doing any testing. This is wrong, and I hope that you will take action to make
sure that the testing happens.”
There is extensive, intact
evidence – ready to be tested – that the State argued was worn by or handled by
the shooter. Why won’t Georgia agree to use modern DNA testing, not available
at the time of the crime and trial, to find out who the shooter was? It is the
only way to avoid executing a potentially innocent man.
On Thursday, November 7th, the Southern Center for Human Rights will host its 23rd Annual Frederick Douglass Awards Dinner in Washington, DC.
SCHR will honor Scott Budnick, film producer and
founder of the Anti-Recidivism Coalition (ARC), a non-profit organization that
provides a support network for the formerly incarcerated, with its Human Rights
Award. Mr. Budnick is currently serving as President and CEO of his
newly-formed company, One Community, LLC. This venture uniquely merges Mr.
Budnick’s background in storytelling and impact, as a film and TV production
company that plans to leverage the movies and shows it makes to effect positive
social change. Mr. Budnick is the producer of Just Mercy; the
forthcoming film about Bryan Stevenson, New York Times best-selling author and
Executive Director of the Equal Justice Initiative.
SCHR will honor Representative Renny Cushing, a
multi-term member of the New Hampshire House of Representatives and the founder
and Executive Director of Murder Victims’ Families for Human Rights (MVFHR),
with its Equal Justice Award. Representative Cushing’s father’s murder
in 1988 has shaped his work as an advocate for crime victims and as an opponent
of capital punishment. As a victim-abolitionist Representative Cushing has been
a pioneer in the effort to bridge death penalty abolition groups and the
victims’ rights movement. He travels throughout the U.S. and the world speaking
with and on behalf of victims who oppose capital punishment and was an integral
part of the successful movement to end the death penalty in New Hampshire.
As recipients oftheFrederick Douglass
Awards, Mr. Budnick and Representative Cushingjoin a prestigious group
of organizations and individuals whom SCHR has previously honored for their
leadership in the fight for human rights and equal justice in the criminal
justice system. Past honorees include Senator Cory Booker, Bryan
Stevenson, Congressman John Lewis and Reverend Joseph Lowery.
“SCHR’s fierce advocacy for human rights and a criminal
justice system that works for everyone is inspiring,” said Representative
Cushing. “It is humbling to be recognized for my work to end the death penalty
by such an amazing group whose members are on the front lines fighting every
day to thwart efforts of the government to kill prisoners.”
“As someone born and raised in Atlanta, it is inspiring to
be honored amongst these incredible individuals, and to celebrate an
organization holding systems accountable and fighting for justice and the
humanity of people imprisoned in the South,” said Mr. Budnick. “Our work in the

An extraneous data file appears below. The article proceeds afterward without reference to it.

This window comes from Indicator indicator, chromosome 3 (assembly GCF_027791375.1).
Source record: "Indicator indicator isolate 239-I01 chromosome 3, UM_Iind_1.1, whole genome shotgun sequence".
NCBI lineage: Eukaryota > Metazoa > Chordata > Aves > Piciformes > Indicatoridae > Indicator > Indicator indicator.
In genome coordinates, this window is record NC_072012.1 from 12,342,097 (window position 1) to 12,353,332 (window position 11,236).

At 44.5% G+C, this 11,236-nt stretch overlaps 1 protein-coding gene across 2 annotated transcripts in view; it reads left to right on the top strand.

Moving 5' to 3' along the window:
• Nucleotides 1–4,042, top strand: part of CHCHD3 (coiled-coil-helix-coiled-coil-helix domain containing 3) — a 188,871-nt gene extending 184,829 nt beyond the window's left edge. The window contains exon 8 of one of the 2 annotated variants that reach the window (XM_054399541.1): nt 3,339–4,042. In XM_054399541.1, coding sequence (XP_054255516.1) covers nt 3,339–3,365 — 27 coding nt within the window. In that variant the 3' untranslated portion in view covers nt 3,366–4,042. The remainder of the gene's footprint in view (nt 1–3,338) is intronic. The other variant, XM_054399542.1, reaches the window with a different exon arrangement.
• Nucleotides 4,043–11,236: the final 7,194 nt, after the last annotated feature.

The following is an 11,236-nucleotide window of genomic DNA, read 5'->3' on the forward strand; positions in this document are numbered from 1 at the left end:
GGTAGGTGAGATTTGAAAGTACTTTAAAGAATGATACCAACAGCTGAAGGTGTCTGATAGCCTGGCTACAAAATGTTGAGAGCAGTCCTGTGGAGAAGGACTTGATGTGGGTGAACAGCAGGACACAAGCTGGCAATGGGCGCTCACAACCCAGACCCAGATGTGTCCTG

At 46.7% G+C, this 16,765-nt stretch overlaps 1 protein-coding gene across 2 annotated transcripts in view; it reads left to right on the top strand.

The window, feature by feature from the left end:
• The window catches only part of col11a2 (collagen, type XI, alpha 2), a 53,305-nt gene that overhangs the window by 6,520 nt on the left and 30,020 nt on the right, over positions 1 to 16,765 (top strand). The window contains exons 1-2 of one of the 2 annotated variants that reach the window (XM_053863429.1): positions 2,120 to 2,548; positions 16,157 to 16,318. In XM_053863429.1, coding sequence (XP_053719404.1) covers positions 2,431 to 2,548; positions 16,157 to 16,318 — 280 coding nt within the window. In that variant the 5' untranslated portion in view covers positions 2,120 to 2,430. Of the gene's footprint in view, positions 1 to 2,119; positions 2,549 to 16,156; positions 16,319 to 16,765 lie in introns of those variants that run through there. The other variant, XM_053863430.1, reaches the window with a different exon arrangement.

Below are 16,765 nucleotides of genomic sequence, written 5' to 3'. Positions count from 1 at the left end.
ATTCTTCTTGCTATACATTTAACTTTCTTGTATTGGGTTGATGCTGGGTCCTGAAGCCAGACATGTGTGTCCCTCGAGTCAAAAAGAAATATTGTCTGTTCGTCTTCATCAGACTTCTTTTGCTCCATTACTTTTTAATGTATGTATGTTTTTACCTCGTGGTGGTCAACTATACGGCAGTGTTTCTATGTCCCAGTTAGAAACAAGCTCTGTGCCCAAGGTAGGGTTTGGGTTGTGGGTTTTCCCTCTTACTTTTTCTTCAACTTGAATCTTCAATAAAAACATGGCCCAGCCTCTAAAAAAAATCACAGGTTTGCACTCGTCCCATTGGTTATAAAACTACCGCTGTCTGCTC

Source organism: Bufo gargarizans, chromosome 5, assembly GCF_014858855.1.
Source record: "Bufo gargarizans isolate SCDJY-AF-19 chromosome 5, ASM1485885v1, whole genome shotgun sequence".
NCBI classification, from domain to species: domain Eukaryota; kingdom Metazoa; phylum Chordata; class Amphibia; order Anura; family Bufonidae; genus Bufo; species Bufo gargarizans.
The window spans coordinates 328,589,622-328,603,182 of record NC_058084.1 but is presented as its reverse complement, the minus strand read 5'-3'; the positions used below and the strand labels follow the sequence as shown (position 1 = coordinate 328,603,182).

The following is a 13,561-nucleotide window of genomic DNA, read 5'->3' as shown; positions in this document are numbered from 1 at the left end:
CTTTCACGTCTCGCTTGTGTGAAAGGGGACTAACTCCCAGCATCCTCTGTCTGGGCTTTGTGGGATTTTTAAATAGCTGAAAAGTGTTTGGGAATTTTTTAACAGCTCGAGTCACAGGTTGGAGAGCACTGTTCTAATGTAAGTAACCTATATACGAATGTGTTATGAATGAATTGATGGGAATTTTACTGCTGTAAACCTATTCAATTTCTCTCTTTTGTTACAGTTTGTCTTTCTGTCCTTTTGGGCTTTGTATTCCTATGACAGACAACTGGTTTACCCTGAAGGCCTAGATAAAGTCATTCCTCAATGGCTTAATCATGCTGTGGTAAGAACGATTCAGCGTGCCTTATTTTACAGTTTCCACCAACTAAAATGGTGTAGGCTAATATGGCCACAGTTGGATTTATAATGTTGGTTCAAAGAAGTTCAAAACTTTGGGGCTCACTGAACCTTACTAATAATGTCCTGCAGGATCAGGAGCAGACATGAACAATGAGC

prisons of California was birthed and inspired by the Southern Center’s relentless
advocacy and passion for those that are underserved and marginalized.”
Since 1976, the
Southern Center for Human Rights has been working for equality, justice, and
dignity for people impacted by the criminal legal system in the Deep South.
SCHR fights for a world free from mass incarceration, the death penalty, the
criminalization of poverty, and racial injustice.
SCHR has won five death penalty cases before the United
States Supreme Court, represented thousands of people in class action lawsuits
challenging unconstitutional and inhumane criminal justice practices, and worked
towards ending the criminalization of poverty.
The Frederick Douglass Awards Dinner is SCHR’s principal
annual fundraising event. SCHR is grateful to presenting sponsor Morrison &
Foerster LLP, Kilpatrick Townsend, and The Zitrin Foundation. The dinner will
be held at Conrad Washington DC Hotel, 950 New York Avenue NW, Washington, DC 20001.
A cocktail reception begins at 6:00 pm, with dinner and remarks commencing at
Members of the press are encouraged to attend this
event. Please RSVP no later than November 6th by
contacting Terrica Ganzy, at 404-688-1202 or [email protected].
If you or someone you
know is having trouble voting because of a conviction or having trouble getting
a ballot or application to vote in jail, please contact Sarah Geraghty,
Southern Center for Human Rights, 83 Poplar Street, NW, Atlanta, GA 30303,
404-688-1202, [email protected], www.schr.org.
The Atlanta City Detention Center (or ACDC) has historically served as a place to warehouse immigrants and the poor. It was erected just prior to the city of Atlanta serving as host for the 1996 Olympic Games. Beforehand – and for the duration of – the Olympics, ACDC’s population shot up from 2,200 to 4,500; at the same time, many homeless (or visibly poor) men and women disappeared from Woodruff Park. The jail is a monument to the criminalization of poverty; it is a monument to the practice of policing for comfort. Or it was: now, thanks to a successful moonshot campaign waged by a coalition of formerly incarcerated women of color, the city jail is closing. A city-appointed task force plans to repurpose the jail as a “Center for Equity.” In the space that used to cage poor Atlantans, people will now find resources, opportunities, and community.
The nonprofit organization behind
the successful ‘Close the Jail ATL’ campaign, Women on the Rise, was founded and
is led by Marilynn Winn. Winn says her mission to close the jail has been years
in the making. “I didn’t like to talk about it, because when I brought it
up people would tell me, ‘It’s not gonna happen. You’re crazy.’ But in my heart
and in my spirit I always knew it would happen,” Winn told the Southern Center
for Human Rights (SCHR).